The second service turned up a few, but included in that bunch was a former flame who was suddenly FOUR YEARS YOUNGER.


So what I learned was pretty simple. I already have what I'm looking for: musicianship, intellectual horsepower, a commitment to the music community. What I want is not to get lost in some relationship right now, but to maintain my focus and be around people who inspire me to sustain that on music because it's as important to them as it is to me.

And I want to be a better musician.

Ain't no dating site for that, unless I create one. But I won't have the time because I'll be practicing and rewriting all my posts that have disappeared suddenly from blogger. Blobber. Whatever it is.

So this week, I practiced a lot. And I am learning that all those different kinds of scales are really, really important. If you don't know your fingerboard, you can't jam with The Grateful Dead. This was not always a goal of mine, but when I got into learning this popular Dead tune, I learned that it's a lot harder than it sounds to just blithely saunter up and down the frets. I had already recommitted myself to practicing, really learning, really getting that muscle memory down, but this was the kicker.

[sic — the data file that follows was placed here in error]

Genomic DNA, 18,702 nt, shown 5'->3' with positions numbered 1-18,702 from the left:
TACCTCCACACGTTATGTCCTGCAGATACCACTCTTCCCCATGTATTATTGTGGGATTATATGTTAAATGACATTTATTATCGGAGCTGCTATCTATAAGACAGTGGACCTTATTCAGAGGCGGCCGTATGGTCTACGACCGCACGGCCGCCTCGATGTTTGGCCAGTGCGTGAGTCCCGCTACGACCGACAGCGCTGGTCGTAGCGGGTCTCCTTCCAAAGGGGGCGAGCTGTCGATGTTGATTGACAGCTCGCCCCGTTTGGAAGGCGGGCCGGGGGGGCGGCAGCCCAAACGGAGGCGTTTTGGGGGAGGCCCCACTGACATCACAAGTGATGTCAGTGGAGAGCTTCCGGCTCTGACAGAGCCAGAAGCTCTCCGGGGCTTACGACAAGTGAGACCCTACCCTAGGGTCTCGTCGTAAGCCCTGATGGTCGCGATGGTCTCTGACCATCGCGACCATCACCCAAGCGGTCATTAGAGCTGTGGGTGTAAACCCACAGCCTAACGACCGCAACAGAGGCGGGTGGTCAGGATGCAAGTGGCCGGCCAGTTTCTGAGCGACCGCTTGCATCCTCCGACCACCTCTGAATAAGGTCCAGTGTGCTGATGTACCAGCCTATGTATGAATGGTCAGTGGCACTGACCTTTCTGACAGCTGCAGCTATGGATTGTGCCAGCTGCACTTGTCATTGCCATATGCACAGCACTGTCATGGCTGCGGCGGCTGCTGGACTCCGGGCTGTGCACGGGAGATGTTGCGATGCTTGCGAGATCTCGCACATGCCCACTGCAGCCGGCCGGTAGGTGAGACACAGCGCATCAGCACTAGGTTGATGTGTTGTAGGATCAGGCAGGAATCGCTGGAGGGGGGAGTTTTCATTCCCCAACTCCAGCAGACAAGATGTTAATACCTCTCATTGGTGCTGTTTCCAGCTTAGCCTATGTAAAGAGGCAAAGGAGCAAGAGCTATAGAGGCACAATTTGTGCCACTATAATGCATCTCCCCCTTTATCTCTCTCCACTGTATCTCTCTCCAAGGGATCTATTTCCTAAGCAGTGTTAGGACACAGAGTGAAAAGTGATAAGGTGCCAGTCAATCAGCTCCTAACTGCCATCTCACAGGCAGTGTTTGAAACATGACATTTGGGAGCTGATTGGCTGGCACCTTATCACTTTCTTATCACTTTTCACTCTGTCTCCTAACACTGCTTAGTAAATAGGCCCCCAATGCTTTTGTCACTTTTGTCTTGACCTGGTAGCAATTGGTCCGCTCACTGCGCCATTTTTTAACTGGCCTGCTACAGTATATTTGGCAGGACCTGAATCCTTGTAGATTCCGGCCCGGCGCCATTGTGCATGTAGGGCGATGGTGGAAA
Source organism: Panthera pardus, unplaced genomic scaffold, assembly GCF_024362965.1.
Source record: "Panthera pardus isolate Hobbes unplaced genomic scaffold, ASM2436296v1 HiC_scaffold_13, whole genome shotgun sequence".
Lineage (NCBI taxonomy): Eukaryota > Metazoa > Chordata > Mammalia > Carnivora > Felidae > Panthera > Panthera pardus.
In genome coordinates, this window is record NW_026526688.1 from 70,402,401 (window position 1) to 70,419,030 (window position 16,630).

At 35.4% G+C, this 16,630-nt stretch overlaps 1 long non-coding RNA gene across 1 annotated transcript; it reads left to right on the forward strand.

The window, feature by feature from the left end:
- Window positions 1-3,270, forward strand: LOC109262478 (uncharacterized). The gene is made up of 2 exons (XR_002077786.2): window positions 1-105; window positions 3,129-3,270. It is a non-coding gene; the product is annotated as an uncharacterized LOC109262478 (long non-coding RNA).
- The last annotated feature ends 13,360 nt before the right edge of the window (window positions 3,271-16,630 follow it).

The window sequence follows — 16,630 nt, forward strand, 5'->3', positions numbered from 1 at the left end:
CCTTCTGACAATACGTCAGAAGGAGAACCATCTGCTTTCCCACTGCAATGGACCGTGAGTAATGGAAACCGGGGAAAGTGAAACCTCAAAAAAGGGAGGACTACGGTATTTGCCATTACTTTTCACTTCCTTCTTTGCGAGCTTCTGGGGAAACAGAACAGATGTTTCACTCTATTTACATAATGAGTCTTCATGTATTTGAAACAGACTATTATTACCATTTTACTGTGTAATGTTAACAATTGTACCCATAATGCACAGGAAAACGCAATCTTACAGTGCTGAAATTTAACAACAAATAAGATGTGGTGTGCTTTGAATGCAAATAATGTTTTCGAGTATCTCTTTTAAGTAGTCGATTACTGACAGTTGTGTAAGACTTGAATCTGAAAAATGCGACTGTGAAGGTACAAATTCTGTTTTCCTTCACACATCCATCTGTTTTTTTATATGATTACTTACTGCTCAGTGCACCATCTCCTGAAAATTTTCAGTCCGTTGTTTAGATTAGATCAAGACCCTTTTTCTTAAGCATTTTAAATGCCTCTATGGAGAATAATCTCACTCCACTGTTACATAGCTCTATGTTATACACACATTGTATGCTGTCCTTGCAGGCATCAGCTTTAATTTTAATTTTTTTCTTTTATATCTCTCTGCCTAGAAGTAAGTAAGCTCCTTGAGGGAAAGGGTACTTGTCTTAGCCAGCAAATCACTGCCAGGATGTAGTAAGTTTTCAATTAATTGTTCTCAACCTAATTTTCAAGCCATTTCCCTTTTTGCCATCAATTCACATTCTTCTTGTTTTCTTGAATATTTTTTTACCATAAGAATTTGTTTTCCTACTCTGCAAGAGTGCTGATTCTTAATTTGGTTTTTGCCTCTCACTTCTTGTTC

Because if you can't hang with your friends and play a Grateful Dead tune, you're not practicing enough.

I'm so bummed that this didn't come out the way I intended. But I'm going to dedicate this one to SillyHumans and Jawbone, two musicians who I hope might join me in a round of this one sometime. Meanwhile, I just might get some sleep tonight.

Friend of the Devil

I lit out from Reno, I was trailed by twenty hounds
Didn't get to sleep last night till the morning came around.
Set out runnin but I take my time
A friend of the devil is a friend of mine
If I get home before daylight,
I just might get some sleep tonight.

Ran into the devil, babe, he loaned me twenty bills
I spent the night in Utah in a cave up in the hills.
Set out runnin but I take my time,
A friend of the devil is a friend of mine,
If I get home before daylight,
I just might get some sleep tonight.

Got two reasons why I cry away each lonely night,
The first one's named sweet anne marie, and shes my hearts delight.
The second one is prison, babe, the sheriffs on my trail,
And if he catches up with me, Ill spend my life in jail.

I ran down to the levee but the devil caught me there